Farmers in Gubbi, Kunigal and Tumkur taluks decided to sow tomatoes in large tracts of land considering the skyrocketing vegetable prices. The three-and-a-half-month crop, they presumed, would mean good and quick returns.
The crash in the tomato prices — to less than Re. 1 a kg — has come as a shock to them now. They say that it neither helps the farmer nor the consumer. While farmers in the villages of Tumkur district are getting 60 paise to 80 paise per kg of tomato, consumers in the city are buying it for around Rs. 10 per kg.
Jayamma of Upparahalli told The Hindu: “I went to buy tomatoes after I came to know that tomatoes are sold at 80 paise per kg, but I had to buy at Rs. 10 per kg.”
Nagappa of Mekharahalli in Sira taluk said that he was offered Rs. 10 per 20-kg carton of tomatoes and farmers had thrown tomatoes on the road at Bukapatna Circle in Sira taluk. “My wife and I have to work as agricultural labourers in others’ fields to take care of our two children,” he said.
For many farmers, the loss is cumulative. Vasanth Kumar and Roopa, farmer couple at Salagame in Hassan district, are hit by the tomato price crash even as they had not recovered from the loss they suffered after cultivating potato in the kharif season. They are now looking at tough times ahead, with three children to be educated. “For routine expenses we are now dependant on two cows we have,” said Ms. Roopa.
Officials at the Agricultural Produce Market Committee expressed helplessness over these turn of events. Deputy Director of Marketing Department, APMC, Tumkur, M.C. Doreswamy, said: “The rates of these perishable commodities is fixed based on the demand.”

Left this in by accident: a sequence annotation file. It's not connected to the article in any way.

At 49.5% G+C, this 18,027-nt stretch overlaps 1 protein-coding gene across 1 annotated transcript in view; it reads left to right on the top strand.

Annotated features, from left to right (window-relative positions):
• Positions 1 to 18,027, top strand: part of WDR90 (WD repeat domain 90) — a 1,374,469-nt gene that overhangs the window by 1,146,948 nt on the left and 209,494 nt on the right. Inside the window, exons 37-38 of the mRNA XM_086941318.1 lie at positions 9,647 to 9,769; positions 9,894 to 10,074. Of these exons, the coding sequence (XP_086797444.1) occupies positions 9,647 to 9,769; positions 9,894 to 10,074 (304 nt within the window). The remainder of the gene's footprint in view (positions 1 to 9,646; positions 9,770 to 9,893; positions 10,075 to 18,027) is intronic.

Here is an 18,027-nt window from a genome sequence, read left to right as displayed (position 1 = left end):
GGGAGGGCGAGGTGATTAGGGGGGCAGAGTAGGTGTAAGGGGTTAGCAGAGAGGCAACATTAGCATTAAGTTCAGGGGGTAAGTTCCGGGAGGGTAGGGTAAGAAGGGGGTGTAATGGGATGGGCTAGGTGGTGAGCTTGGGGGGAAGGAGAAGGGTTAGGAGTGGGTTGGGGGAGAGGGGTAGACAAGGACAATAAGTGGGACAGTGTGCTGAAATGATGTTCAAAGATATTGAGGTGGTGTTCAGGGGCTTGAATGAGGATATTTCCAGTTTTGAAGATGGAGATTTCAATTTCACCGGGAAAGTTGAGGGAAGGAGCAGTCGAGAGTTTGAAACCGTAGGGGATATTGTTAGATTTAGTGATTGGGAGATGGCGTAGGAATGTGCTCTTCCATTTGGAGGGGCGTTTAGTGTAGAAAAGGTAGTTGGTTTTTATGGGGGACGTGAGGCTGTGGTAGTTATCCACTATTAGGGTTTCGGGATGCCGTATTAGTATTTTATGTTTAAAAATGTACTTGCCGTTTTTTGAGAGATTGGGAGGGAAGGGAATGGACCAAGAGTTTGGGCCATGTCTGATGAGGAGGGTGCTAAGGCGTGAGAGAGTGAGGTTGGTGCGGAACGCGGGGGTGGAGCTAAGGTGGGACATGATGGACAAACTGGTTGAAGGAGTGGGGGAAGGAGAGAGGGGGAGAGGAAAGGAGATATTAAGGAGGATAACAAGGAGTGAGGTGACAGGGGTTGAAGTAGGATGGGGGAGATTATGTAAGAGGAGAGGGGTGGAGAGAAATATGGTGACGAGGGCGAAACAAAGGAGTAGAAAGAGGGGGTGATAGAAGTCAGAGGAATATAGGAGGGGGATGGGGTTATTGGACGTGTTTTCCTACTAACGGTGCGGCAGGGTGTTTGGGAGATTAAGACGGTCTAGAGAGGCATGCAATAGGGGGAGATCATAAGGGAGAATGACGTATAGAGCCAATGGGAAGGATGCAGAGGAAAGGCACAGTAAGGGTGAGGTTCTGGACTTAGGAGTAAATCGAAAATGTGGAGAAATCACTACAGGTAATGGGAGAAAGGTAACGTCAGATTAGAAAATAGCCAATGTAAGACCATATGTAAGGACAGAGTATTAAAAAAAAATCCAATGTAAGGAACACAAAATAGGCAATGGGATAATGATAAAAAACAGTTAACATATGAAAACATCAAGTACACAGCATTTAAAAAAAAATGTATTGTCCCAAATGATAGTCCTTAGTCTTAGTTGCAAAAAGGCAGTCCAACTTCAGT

Farmers, however, argue for greater regulation. Tumkur district president of Karnataka Rajya Raitha Sanga (KRRS) Govindaraju said that it is the responsibility of the government to intervene and purchase tomatoes. “The crash is helping middlemen and not consumers,” he pointed out.
Lakshman Gowda, farmer from Kadagamdoddi in Raichur district, associated with KRRS, too blames APMC officials. According to him, tomato supplies from Belgaum to Raichur market is the major reason for the decreased demand there.
“The APMC should make sure that locally grown agricultural produce is purchased by the traders on priority. We have been demanding that the APMC should not allow outside produces whenever the local production is more. However, our request is never considered,” he said.
(With inputs from S. Bhuvaneshwari in Tumkur,G.T. Satish in Hassan and Kumar Buradikattiin Raichur)